Light meters have been a bit out of fashion for a while – although you’ll get my Sekonic from my cold dead hands! – but they have started to make a little bit of a comeback over the last couple of years. It’s partly due to the resurgence of film and cameras that don’t contain built-in meters but also the value that some photographers find it provides in their work. The only problem is light meters can be expensive!
Well, now there’s a new open-source incident light meter that you can build yourself for less than $50 – assuming you can find a Pi selling for RRP. It’s been created by VEEB, a group of Switzerland-based photographers who’ve taken to building their own kit. The Photon was created to provide incident light readings for shooting with Pentax Hasselblad and other old film cameras the VEEB team had that don’t have built-in light meters.
All DSLRs and mirrorless cameras have a reflective meter built in. Reflective meters work by looking at the amount of light hitting the surface you’re pointing it at and figuring out its brightness. It then gives you an aperture/shutter speed/iso combination to give that surface an adequate exposure. More advanced meters do get a little bit more complex, but that’s the very basics of how they work. These can sometimes be tripped up by overly dark or overly bright subjects, causing the meter to overexpose or underexpose the shot.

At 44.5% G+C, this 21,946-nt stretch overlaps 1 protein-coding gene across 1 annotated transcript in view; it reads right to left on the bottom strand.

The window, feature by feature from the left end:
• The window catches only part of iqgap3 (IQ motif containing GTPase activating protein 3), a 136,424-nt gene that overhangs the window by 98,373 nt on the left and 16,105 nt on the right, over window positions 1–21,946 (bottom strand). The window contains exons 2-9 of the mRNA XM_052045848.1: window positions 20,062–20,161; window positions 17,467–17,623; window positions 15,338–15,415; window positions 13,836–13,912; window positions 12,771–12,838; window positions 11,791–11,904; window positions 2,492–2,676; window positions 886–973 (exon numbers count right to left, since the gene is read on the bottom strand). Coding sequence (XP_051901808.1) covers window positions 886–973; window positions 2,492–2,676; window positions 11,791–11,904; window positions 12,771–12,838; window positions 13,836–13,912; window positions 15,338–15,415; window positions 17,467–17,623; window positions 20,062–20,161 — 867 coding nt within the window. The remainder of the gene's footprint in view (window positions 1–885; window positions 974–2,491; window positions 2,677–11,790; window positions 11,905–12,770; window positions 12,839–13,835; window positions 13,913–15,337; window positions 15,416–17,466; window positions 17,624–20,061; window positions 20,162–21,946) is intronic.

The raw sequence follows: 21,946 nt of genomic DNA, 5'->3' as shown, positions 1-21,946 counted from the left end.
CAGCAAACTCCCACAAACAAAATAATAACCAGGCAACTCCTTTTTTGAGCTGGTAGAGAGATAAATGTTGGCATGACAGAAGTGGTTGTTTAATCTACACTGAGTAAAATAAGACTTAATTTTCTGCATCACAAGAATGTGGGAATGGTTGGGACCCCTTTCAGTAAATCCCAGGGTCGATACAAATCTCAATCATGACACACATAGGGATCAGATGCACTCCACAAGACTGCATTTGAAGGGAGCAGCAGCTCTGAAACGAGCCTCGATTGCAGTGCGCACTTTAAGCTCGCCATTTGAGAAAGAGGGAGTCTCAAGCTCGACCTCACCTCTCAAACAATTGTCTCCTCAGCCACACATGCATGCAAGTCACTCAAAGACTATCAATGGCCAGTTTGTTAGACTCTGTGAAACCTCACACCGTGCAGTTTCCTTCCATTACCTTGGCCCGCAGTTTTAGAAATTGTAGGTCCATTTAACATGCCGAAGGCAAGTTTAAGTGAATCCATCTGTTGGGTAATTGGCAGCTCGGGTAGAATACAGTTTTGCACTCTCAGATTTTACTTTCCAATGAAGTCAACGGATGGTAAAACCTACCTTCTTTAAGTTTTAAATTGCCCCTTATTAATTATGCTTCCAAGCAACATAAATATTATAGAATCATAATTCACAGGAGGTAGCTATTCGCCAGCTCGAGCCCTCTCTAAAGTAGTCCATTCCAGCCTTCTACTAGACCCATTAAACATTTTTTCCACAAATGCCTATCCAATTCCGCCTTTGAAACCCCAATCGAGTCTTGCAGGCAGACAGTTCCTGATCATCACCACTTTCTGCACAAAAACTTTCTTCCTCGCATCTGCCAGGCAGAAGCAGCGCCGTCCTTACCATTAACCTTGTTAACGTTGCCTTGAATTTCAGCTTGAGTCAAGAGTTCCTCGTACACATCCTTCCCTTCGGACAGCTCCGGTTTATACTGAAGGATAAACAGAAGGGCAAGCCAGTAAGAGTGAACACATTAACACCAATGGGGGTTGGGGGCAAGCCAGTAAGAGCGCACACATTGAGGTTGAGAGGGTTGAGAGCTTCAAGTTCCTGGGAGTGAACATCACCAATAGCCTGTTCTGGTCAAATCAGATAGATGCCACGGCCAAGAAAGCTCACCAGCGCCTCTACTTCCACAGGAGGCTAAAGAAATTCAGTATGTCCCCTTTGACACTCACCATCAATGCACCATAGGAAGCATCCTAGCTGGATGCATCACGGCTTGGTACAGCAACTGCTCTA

Reflective meters work a little differently. Instead of looking at the light hitting your subject, it takes an objective look at the light by reading the amount of light it sees coming from the source and hitting the meter itself. This gets you a good exposure for the amount of light available, making sure that dark subjects stay dark and bright subjects stay bright.
This DIY solution is based on a Raspberry Pi Pico, along with a tiny 128×128 OLED screen, LiPo shim, LiPo battery, rotary encode, a couple of momentary switches and a light sensor. The total cost should be less than $50, especially if you shop around. There’s a Pi shortage at the moment (even the Pi Pico), and there are a lot of people selling at extremely inflated prices. If you can’t find one close to the retail price (the Pi Pico should be around $7-10 each), then keep looking or get on a waitlist at a reputable retailer.
If you can’t justify the cost of an expensive Sekonic light meter and feel confident having a go at making your own, this is well worth looking into. The one thing this meter can’t do is meter flash. For that, you’ll still need something a little more expensive. But when it comes to ambient light, VEEB says they’ve compared their results to those of a Sekonic meter, and they are getting identical readings from both.
All of the 3D models for the case, the bill of materials and code for the Pi Pico is available to download on GitHub.